Google's approach to the Pixel 6 is to make it work well for a variety of people.
Thematically, Google wanted the Pixel 6 and Pixel 6 Pro to work well for a variety of people in a number of different ways. The opening of Google's fall event Tuesday featured a video of a woman running to catch a train to work. It showed her using her phone to access a transit pass, eating a hard boiled egg under her face mask, taking a selfie on a train under yellow lighting, translating a question someone asks her in Japanese and taking a photo of her dog.
On the surface none of those events seem that extraordinary. It's just an average person commuting. Perhaps during a pandemic, the commuting part seems the least relatable. What is significant is that the Pixel 6 worked for her in the ways she expected. At first, that might not seem like a big deal. But depending on how you speak or your complexion, not all phone features work perfectly.
For decades, cameras and film have been built and designed around people with a lighter complexion. It's a bias that still pervades our phones today, because the hardware and software behind the cameras on our phones are not tested on a diverse group of people. The result can be photos that don't look like you or features that don't work well because of your complexion. Frequently, darker skin tones skew green or even gray in photos. And nobody wants their skin to look gray.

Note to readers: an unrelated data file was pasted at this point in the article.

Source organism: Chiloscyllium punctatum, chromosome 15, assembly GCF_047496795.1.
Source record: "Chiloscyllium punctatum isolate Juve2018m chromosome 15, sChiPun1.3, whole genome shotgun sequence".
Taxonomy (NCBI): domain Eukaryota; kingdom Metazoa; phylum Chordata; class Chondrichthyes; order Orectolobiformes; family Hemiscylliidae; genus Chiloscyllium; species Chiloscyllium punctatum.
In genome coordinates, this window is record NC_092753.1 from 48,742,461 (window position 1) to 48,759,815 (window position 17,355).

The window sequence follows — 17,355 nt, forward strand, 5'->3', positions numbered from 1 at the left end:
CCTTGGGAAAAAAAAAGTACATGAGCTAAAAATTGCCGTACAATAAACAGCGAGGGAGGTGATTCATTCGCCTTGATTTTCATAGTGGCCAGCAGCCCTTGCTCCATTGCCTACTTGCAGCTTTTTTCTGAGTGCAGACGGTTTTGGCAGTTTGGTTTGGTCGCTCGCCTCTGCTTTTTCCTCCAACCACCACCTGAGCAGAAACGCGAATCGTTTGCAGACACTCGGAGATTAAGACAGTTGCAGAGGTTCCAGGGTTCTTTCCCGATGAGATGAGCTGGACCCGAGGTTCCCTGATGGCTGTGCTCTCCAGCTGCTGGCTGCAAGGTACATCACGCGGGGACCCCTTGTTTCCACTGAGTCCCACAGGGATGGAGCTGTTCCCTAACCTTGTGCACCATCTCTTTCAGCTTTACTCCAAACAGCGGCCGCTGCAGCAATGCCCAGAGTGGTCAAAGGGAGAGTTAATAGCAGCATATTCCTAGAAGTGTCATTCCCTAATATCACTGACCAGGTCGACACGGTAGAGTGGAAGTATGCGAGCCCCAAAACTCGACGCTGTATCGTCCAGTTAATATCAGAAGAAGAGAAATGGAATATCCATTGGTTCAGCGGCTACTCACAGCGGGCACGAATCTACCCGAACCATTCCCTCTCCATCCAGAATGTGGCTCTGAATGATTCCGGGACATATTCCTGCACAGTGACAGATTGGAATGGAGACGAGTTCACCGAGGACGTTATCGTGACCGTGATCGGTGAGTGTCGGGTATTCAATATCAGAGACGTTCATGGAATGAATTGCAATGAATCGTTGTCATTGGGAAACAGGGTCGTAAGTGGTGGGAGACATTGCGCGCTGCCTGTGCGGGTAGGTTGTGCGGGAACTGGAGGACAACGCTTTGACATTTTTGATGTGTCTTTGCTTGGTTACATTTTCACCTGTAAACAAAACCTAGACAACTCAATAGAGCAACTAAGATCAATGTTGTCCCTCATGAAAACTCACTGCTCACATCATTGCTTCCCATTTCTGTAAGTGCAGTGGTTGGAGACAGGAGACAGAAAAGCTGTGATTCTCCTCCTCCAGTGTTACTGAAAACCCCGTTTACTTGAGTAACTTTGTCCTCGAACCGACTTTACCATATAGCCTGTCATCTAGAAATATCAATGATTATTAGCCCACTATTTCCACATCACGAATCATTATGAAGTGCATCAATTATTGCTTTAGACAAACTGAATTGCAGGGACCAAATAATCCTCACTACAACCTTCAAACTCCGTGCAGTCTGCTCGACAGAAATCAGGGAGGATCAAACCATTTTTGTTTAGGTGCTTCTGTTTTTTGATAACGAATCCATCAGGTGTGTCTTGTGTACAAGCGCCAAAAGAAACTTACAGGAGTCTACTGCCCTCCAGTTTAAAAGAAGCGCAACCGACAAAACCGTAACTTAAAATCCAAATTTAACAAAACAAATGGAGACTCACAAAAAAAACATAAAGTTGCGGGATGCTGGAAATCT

With the Pixel 6 and 6 Pro, Google set out to design the phones to be more inclusive. Two of the more conspicuous areas where the company did that was with their cameras and voice recognition. Google says that the cameras on the Pixel 6 and 6 Pro work better for people with different skin tones and that voice recognition is more adept at identifying different speech patterns and accents.
If there's one thing Google's Pixel cameras are known for, it's software and computational photography. Google says it designed its cameras and computations to be more equitable no matter your complexion. For the past 18 months Google worked with numerous directors, photographers and cinematographers like DP Ava Berkofsky (Insecure) and DP Kira Kelly (13th), known for their beautiful depictions of communities of color.
The idea was to put the phones into the hands of people who know how to take stunning photos of people with darker complexions. They took thousands of portraits, which Google said made their datasets 25x more diverse. These images, along with feedback from the artists, helped Google improve the Pixel's cameras and algorithms in several ways.
The first is detection. Google wants the Pixel to be able to identify a face, no matter how light or dark someone's skin is, or how complex the lighting is. If you are backlit by a bright window, the Pixel 6 and 6 Pro can find your face.